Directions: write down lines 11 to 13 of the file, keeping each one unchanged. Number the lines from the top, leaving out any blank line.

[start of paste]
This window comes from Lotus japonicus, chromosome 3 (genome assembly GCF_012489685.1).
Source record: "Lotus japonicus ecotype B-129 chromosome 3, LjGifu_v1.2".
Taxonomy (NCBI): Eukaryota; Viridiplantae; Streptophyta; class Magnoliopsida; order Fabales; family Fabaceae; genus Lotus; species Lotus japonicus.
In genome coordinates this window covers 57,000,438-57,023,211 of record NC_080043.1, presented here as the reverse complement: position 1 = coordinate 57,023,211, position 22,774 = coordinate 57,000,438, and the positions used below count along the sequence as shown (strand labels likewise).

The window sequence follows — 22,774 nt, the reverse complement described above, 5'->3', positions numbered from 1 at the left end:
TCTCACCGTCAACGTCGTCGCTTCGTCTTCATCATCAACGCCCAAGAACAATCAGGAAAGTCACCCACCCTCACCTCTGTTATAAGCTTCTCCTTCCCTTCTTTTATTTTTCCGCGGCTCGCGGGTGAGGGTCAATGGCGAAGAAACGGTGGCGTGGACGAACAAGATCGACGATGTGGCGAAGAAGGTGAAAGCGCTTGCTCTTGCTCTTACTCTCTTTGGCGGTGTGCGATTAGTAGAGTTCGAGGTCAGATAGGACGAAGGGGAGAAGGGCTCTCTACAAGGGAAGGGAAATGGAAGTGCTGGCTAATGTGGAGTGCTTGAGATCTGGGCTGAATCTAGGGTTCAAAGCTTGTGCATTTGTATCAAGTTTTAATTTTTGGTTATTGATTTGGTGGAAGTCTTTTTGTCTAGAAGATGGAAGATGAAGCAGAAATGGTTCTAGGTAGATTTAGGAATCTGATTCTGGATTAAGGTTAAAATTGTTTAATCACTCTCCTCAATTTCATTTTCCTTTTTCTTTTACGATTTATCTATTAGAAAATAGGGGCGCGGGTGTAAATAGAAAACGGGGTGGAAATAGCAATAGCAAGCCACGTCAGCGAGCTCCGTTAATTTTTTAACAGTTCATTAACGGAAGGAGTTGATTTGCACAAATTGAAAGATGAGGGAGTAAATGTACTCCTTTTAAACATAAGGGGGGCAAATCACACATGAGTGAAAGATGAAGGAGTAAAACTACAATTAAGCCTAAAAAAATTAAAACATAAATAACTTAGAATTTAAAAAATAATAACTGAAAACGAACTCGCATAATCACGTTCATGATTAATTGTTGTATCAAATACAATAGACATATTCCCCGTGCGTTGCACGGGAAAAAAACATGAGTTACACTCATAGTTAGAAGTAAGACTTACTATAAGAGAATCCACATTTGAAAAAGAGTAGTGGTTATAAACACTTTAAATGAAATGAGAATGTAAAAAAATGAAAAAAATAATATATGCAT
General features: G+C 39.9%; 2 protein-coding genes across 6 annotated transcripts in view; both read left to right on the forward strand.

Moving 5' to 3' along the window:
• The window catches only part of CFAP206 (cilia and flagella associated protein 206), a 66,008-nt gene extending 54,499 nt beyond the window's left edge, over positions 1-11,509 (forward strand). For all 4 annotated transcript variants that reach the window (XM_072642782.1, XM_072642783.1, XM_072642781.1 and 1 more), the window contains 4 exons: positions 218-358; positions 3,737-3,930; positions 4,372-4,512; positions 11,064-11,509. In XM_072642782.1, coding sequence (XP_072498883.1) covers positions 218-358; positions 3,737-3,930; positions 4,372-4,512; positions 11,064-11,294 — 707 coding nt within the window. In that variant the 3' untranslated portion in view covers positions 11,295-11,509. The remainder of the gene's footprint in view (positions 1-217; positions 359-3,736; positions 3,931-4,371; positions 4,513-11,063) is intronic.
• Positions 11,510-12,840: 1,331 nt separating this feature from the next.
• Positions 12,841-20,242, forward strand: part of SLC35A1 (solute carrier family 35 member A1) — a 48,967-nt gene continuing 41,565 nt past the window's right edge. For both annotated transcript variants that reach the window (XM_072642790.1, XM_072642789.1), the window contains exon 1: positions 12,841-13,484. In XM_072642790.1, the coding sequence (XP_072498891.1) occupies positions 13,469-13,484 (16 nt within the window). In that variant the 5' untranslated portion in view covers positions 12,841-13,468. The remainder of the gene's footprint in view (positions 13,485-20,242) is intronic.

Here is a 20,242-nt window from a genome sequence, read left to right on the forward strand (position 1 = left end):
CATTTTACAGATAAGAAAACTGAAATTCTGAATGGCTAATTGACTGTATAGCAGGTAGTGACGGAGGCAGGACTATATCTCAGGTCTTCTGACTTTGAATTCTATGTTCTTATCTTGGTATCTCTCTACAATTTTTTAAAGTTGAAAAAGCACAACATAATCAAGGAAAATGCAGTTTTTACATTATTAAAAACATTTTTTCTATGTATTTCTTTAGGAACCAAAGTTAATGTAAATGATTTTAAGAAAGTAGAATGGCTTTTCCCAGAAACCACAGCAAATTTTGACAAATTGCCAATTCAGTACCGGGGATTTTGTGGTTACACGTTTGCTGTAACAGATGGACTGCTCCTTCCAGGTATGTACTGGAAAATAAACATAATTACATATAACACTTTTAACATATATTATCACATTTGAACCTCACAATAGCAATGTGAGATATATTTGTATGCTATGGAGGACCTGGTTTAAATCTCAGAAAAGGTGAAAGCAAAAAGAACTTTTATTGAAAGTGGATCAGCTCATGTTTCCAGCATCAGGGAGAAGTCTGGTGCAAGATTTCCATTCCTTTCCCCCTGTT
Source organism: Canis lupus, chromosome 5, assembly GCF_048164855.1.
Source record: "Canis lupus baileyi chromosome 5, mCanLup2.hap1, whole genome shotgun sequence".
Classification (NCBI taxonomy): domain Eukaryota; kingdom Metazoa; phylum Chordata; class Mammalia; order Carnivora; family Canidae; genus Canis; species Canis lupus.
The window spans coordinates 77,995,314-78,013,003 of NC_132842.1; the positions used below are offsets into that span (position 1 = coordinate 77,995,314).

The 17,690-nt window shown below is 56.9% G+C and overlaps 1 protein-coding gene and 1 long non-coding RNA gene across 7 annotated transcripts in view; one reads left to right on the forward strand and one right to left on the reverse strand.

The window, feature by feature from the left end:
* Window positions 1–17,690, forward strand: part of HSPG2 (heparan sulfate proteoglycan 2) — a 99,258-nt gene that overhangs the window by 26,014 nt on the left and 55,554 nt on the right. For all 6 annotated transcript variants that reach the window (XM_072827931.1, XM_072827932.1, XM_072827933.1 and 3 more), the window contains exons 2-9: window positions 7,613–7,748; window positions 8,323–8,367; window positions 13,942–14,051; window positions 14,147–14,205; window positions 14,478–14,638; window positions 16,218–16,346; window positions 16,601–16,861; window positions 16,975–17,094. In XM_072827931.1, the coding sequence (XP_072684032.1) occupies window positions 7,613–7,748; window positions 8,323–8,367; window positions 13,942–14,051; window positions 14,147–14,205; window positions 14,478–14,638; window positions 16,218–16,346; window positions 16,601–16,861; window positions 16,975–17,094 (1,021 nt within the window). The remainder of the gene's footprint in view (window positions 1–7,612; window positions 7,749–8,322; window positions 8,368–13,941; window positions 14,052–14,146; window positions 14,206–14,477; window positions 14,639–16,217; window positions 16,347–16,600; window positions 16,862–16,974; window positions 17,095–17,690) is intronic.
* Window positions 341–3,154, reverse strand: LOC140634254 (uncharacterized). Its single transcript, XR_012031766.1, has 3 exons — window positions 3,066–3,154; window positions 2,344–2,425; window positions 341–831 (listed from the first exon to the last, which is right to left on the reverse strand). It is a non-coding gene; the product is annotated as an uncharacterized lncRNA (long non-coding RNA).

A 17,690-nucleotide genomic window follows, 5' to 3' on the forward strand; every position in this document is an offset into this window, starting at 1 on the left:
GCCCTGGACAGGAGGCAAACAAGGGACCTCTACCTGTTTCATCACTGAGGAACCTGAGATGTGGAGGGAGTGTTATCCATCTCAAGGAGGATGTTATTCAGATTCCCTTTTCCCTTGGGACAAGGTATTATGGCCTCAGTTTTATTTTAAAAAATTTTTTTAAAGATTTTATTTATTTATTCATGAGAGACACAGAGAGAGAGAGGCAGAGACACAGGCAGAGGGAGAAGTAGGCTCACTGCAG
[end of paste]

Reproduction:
• Positions 12,841-20,242, forward strand: part of SLC35A1 (solute carrier family 35 member A1) — a 48,967-nt gene continuing 41,565 nt past the window's right edge. For both annotated transcript variants that reach the window (XM_072642790.1, XM_072642789.1), the window contains exon 1: positions 12,841-13,484. In XM_072642790.1, the coding sequence (XP_072498891.1) occupies positions 13,469-13,484 (16 nt within the window). In that variant the 5' untranslated portion in view covers positions 12,841-13,468. The remainder of the gene's footprint in view (positions 13,485-20,242) is intronic.

Here is a 20,242-nt window from a genome sequence, read left to right on the forward strand (position 1 = left end):
CATTTTACAGATAAGAAAACTGAAATTCTGAATGGCTAATTGACTGTATAGCAGGTAGTGACGGAGGCAGGACTATATCTCAGGTCTTCTGACTTTGAATTCTATGTTCTTATCTTGGTATCTCTCTACAATTTTTTAAAGTTGAAAAAGCACAACATAATCAAGGAAAATGCAGTTTTTACATTATTAAAAACATTTTTTCTATGTATTTCTTTAGGAACCAAAGTTAATGTAAATGATTTTAAGAAAGTAGAATGGCTTTTCCCAGAAACCACAGCAAATTTTGACAAATTGCCAATTCAGTACCGGGGATTTTGTGGTTACACGTTTGCTGTAACAGATGGACTGCTCCTTCCAGGTATGTACTGGAAAATAAACATAATTACATATAACACTTTTAACATATATTATCACATTTGAACCTCACAATAGCAATGTGAGATATATTTGTATGCTATGGAGGACCTGGTTTAAATCTCAGAAAAGGTGAAAGCAAAAAGAACTTTTATTGAAAGTGGATCAGCTCATGTTTCCAGCATCAGGGAGAAGTCTGGTGCAAGATTTCCATTCCTTTCCCCCTGTT